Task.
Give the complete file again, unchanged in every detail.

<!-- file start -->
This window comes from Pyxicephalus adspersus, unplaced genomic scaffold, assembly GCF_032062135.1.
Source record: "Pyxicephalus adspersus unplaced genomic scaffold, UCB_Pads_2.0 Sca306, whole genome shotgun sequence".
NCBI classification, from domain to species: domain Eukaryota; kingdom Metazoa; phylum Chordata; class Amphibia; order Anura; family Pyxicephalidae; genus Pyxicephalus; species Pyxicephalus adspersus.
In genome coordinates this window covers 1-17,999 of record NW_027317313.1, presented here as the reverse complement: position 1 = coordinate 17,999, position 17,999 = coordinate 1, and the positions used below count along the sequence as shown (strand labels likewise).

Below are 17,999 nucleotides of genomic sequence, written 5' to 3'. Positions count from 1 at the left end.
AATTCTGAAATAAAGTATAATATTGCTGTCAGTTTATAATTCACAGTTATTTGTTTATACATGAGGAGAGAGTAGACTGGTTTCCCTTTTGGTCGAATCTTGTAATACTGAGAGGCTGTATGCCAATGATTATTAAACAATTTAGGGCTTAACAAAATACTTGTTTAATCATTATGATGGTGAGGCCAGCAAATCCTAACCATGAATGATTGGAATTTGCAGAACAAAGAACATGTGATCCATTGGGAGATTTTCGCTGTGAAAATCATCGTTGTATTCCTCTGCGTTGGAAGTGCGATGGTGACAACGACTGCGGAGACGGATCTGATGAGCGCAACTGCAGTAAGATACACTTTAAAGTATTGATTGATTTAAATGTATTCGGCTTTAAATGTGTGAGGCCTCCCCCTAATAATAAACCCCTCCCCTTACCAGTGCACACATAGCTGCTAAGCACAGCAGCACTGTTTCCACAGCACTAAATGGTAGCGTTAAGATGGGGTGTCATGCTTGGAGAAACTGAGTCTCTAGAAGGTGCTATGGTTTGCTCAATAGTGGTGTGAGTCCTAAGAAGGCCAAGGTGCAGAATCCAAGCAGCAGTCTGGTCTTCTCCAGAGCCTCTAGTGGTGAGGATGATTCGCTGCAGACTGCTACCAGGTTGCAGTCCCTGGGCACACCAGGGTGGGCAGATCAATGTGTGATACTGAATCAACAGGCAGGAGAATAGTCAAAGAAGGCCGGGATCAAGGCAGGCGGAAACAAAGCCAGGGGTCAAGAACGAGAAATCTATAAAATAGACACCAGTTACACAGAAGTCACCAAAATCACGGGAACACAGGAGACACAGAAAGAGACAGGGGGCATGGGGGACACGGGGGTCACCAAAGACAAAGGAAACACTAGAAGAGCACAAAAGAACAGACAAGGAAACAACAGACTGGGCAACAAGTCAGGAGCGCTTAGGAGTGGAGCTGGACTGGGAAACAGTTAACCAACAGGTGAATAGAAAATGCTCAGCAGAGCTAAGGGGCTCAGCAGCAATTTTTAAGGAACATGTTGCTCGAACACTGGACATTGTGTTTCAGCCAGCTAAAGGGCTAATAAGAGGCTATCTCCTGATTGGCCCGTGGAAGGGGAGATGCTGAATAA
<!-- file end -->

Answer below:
This window comes from Pyxicephalus adspersus, unplaced genomic scaffold, assembly GCF_032062135.1.
Source record: "Pyxicephalus adspersus unplaced genomic scaffold, UCB_Pads_2.0 Sca306, whole genome shotgun sequence".
NCBI classification, from domain to species: domain Eukaryota; kingdom Metazoa; phylum Chordata; class Amphibia; order Anura; family Pyxicephalidae; genus Pyxicephalus; species Pyxicephalus adspersus.
In genome coordinates this window covers 1-17,999 of record NW_027317313.1, presented here as the reverse complement: position 1 = coordinate 17,999, position 17,999 = coordinate 1, and the positions used below count along the sequence as shown (strand labels likewise).

Below are 17,999 nucleotides of genomic sequence, written 5' to 3'. Positions count from 1 at the left end.
AATTCTGAAATAAAGTATAATATTGCTGTCAGTTTATAATTCACAGTTATTTGTTTATACATGAGGAGAGAGTAGACTGGTTTCCCTTTTGGTCGAATCTTGTAATACTGAGAGGCTGTATGCCAATGATTATTAAACAATTTAGGGCTTAACAAAATACTTGTTTAATCATTATGATGGTGAGGCCAGCAAATCCTAACCATGAATGATTGGAATTTGCAGAACAAAGAACATGTGATCCATTGGGAGATTTTCGCTGTGAAAATCATCGTTGTATTCCTCTGCGTTGGAAGTGCGATGGTGACAACGACTGCGGAGACGGATCTGATGAGCGCAACTGCAGTAAGATACACTTTAAAGTATTGATTGATTTAAATGTATTCGGCTTTAAATGTGTGAGGCCTCCCCCTAATAATAAACCCCTCCCCTTACCAGTGCACACATAGCTGCTAAGCACAGCAGCACTGTTTCCACAGCACTAAATGGTAGCGTTAAGATGGGGTGTCATGCTTGGAGAAACTGAGTCTCTAGAAGGTGCTATGGTTTGCTCAATAGTGGTGTGAGTCCTAAGAAGGCCAAGGTGCAGAATCCAAGCAGCAGTCTGGTCTTCTCCAGAGCCTCTAGTGGTGAGGATGATTCGCTGCAGACTGCTACCAGGTTGCAGTCCCTGGGCACACCAGGGTGGGCAGATCAATGTGTGATACTGAATCAACAGGCAGGAGAATAGTCAAAGAAGGCCGGGATCAAGGCAGGCGGAAACAAAGCCAGGGGTCAAGAACGAGAAATCTATAAAATAGACACCAGTTACACAGAAGTCACCAAAATCACGGGAACACAGGAGACACAGAAAGAGACAGGGGGCATGGGGGACACGGGGGTCACCAAAGACAAAGGAAACACTAGAAGAGCACAAAAGAACAGACAAGGAAACAACAGACTGGGCAACAAGTCAGGAGCGCTTAGGAGTGGAGCTGGACTGGGAAACAGTTAACCAACAGGTGAATAGAAAATGCTCAGCAGAGCTAAGGGGCTCAGCAGCAATTTTTAAGGAACATGTTGCTCGAACACTGGACATTGTGTTTCAGCCAGCTAAAGGGCTAATAAGAGGCTATCTCCTGATTGGCCCGTGGAAGGGGAGATGCTGAATAA